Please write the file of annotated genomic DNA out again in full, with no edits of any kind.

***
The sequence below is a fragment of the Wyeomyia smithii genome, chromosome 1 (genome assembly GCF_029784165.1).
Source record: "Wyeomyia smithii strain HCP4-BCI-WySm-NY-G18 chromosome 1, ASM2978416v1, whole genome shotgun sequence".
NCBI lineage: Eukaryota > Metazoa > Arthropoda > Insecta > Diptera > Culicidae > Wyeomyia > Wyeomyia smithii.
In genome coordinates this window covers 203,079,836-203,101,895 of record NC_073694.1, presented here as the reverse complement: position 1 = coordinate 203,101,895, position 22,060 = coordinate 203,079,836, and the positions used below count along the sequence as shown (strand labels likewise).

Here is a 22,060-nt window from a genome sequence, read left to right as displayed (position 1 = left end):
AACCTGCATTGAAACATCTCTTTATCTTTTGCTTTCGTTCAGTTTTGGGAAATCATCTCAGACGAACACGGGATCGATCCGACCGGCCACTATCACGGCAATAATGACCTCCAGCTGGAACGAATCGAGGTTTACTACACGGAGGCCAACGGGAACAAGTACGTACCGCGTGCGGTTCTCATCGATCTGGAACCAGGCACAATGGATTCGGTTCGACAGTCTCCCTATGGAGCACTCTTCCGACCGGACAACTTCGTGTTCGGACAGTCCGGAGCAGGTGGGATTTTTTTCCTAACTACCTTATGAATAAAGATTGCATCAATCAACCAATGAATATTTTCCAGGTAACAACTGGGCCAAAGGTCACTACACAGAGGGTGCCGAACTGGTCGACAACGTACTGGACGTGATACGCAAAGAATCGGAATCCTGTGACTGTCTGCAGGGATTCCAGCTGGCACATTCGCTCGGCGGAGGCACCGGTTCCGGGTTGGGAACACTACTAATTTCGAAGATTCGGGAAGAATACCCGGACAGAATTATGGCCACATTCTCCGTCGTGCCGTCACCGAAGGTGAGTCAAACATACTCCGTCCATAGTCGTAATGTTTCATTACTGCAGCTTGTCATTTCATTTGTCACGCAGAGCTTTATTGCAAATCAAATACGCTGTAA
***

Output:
The sequence below is a fragment of the Wyeomyia smithii genome, chromosome 1 (genome assembly GCF_029784165.1).
Source record: "Wyeomyia smithii strain HCP4-BCI-WySm-NY-G18 chromosome 1, ASM2978416v1, whole genome shotgun sequence".
NCBI lineage: Eukaryota > Metazoa > Arthropoda > Insecta > Diptera > Culicidae > Wyeomyia > Wyeomyia smithii.
In genome coordinates this window covers 203,079,836-203,101,895 of record NC_073694.1, presented here as the reverse complement: position 1 = coordinate 203,101,895, position 22,060 = coordinate 203,079,836, and the positions used below count along the sequence as shown (strand labels likewise).

Here is a 22,060-nt window from a genome sequence, read left to right as displayed (position 1 = left end):
AACCTGCATTGAAACATCTCTTTATCTTTTGCTTTCGTTCAGTTTTGGGAAATCATCTCAGACGAACACGGGATCGATCCGACCGGCCACTATCACGGCAATAATGACCTCCAGCTGGAACGAATCGAGGTTTACTACACGGAGGCCAACGGGAACAAGTACGTACCGCGTGCGGTTCTCATCGATCTGGAACCAGGCACAATGGATTCGGTTCGACAGTCTCCCTATGGAGCACTCTTCCGACCGGACAACTTCGTGTTCGGACAGTCCGGAGCAGGTGGGATTTTTTTCCTAACTACCTTATGAATAAAGATTGCATCAATCAACCAATGAATATTTTCCAGGTAACAACTGGGCCAAAGGTCACTACACAGAGGGTGCCGAACTGGTCGACAACGTACTGGACGTGATACGCAAAGAATCGGAATCCTGTGACTGTCTGCAGGGATTCCAGCTGGCACATTCGCTCGGCGGAGGCACCGGTTCCGGGTTGGGAACACTACTAATTTCGAAGATTCGGGAAGAATACCCGGACAGAATTATGGCCACATTCTCCGTCGTGCCGTCACCGAAGGTGAGTCAAACATACTCCGTCCATAGTCGTAATGTTTCATTACTGCAGCTTGTCATTTCATTTGTCACGCAGAGCTTTATTGCAAATCAAATACGCTGTAA